Prominent Christian human rights lawyer Gao Zhisheng has been released by Chinese authorities, his brother has confirmed. … His wife, Geng He, has been living in the US with their two children after being granted asylum. She has not been able to speak with her husband following his release, which human rights laywer Hu Jia says is because Gao is under tight security. "[Gao's brother] is concerned that the state security police may retaliate against Gao," she explained in an interview with Radio Free Asia.
What happened in the dead of night on a desolate road near a desert oasis in northwestern China is so shrouded in mystery that it would seem that nearly everybody who witnessed it took an oath of silence — or is dead. … Rebiya Kadeer, head of the World Uyghur Conference, said in an interview with Radio Free Asia that her group had information that 2,000 to 3,000 people were killed. "We have evidence in hand that at least 2,000 Uighurs in the neighborhood of Ailixihu township have been killed by Chinese security forces on the first day and they 'cleaned up' the dead bodies on the second and third day during a curfew that was imposed," Kadeer told the news service.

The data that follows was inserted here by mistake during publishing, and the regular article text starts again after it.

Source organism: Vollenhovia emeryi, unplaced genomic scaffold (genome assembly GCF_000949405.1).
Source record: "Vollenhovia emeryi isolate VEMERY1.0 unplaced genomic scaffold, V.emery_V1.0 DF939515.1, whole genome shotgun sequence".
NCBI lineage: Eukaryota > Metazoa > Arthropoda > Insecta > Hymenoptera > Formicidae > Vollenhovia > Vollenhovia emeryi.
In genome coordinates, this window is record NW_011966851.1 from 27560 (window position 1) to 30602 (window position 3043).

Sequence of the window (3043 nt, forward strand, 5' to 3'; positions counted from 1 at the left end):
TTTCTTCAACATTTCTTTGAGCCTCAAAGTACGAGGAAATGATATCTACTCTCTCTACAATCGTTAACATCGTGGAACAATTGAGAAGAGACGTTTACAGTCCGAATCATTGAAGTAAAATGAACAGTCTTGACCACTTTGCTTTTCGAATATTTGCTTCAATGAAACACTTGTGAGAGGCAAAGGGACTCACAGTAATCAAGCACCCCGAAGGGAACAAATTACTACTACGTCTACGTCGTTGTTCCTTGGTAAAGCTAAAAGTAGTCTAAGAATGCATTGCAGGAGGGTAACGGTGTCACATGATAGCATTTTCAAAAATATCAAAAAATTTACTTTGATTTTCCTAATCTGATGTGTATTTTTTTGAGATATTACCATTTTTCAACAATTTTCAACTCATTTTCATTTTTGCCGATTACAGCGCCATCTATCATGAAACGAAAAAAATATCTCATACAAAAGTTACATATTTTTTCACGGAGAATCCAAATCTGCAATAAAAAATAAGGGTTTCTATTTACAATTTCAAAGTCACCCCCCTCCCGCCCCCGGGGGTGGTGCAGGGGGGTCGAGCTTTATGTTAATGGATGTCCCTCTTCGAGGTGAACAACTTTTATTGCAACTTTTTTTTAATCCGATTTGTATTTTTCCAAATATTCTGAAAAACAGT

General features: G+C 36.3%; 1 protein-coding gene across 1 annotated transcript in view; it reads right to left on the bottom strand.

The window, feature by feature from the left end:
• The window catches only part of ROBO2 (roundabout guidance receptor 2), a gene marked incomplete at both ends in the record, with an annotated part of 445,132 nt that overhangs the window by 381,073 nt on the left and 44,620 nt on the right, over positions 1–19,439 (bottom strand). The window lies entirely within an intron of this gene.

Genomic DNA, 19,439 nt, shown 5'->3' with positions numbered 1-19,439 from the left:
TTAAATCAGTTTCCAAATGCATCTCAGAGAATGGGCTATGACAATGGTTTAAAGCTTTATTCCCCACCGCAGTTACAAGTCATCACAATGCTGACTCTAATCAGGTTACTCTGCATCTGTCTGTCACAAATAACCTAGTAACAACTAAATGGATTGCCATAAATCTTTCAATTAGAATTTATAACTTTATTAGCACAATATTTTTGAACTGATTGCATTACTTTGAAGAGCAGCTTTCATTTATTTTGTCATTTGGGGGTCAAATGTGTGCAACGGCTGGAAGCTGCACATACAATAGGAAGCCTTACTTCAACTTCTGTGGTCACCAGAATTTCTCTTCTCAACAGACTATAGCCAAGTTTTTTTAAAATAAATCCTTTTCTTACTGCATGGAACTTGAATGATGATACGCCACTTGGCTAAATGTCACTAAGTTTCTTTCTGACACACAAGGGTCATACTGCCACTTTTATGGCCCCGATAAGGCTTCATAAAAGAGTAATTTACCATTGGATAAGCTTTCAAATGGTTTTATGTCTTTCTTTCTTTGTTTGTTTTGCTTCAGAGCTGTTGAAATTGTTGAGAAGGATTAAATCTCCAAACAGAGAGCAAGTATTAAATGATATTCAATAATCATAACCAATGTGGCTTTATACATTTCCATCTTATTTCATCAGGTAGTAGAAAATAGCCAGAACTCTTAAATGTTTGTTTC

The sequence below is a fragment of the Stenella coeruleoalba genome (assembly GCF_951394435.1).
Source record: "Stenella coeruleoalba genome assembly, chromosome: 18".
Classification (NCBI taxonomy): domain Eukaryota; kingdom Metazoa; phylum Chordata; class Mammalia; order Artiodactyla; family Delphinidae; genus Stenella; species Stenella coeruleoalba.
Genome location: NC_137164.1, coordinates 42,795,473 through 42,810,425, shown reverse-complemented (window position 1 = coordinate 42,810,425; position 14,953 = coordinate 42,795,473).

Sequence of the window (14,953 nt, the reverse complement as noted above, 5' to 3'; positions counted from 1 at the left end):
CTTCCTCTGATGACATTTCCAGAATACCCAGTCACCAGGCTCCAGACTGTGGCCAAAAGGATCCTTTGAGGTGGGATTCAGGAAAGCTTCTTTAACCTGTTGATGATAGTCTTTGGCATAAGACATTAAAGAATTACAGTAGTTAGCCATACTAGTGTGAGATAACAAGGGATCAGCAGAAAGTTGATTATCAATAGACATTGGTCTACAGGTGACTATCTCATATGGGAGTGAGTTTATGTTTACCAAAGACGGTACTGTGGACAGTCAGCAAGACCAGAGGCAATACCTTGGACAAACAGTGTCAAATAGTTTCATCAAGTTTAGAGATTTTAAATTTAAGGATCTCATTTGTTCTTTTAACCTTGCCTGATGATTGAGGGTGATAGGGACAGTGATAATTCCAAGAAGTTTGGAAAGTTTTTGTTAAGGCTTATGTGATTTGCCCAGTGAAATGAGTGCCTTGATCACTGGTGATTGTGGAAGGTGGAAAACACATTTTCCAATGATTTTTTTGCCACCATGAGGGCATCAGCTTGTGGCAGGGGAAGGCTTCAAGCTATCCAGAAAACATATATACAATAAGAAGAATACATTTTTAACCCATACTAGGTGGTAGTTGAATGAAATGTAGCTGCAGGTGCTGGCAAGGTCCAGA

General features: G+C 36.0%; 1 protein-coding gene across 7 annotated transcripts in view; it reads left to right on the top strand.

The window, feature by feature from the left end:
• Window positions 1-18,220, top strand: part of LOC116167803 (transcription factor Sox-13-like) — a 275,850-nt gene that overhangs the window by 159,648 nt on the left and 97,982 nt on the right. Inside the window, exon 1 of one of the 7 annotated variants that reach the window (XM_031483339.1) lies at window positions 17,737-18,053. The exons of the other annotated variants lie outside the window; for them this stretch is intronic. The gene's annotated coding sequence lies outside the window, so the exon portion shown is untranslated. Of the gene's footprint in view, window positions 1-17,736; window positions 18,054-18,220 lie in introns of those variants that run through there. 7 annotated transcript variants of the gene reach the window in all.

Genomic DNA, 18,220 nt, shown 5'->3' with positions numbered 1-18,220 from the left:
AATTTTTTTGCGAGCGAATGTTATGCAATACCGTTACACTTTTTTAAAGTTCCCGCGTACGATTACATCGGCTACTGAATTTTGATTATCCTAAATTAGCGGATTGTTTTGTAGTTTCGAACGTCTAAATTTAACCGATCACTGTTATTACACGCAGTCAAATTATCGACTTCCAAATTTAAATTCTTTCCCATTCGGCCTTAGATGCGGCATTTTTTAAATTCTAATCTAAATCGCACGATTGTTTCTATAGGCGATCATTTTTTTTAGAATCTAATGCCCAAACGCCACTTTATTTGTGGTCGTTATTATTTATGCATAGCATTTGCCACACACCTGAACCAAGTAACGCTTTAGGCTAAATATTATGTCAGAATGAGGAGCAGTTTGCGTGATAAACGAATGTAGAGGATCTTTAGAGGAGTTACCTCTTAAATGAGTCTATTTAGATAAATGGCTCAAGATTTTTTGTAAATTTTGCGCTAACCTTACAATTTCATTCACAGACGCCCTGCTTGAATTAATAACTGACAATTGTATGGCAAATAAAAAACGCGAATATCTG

Russia plans to send a business delegation to North Korea this autumn, according to Radio Free Asia (RFA) Thursday.
BLOOMBERG BUSINESSWEEK (Also in PUBLIC RADIO INTERNATIONAL)
China plans to adopt the same family planning policies for all ethnic groups in Xinjiang, the western province’s Communist Party chief wrote in an essay, signaling further curbs for the Uighur Muslim minority. … Uighurs are supposed to be exempt from China’s one-child policy. Yet under the policy, four Uighur women in Hotan prefecture in Xinjiang were forced to undergo forced abortions, Radio Free Asia reported in December.
ASIA RADIO TODAY
The US will only continue shortwave services for Voice of America and Radio Free Asia in markets where there is a critical need for it, according to a new paper.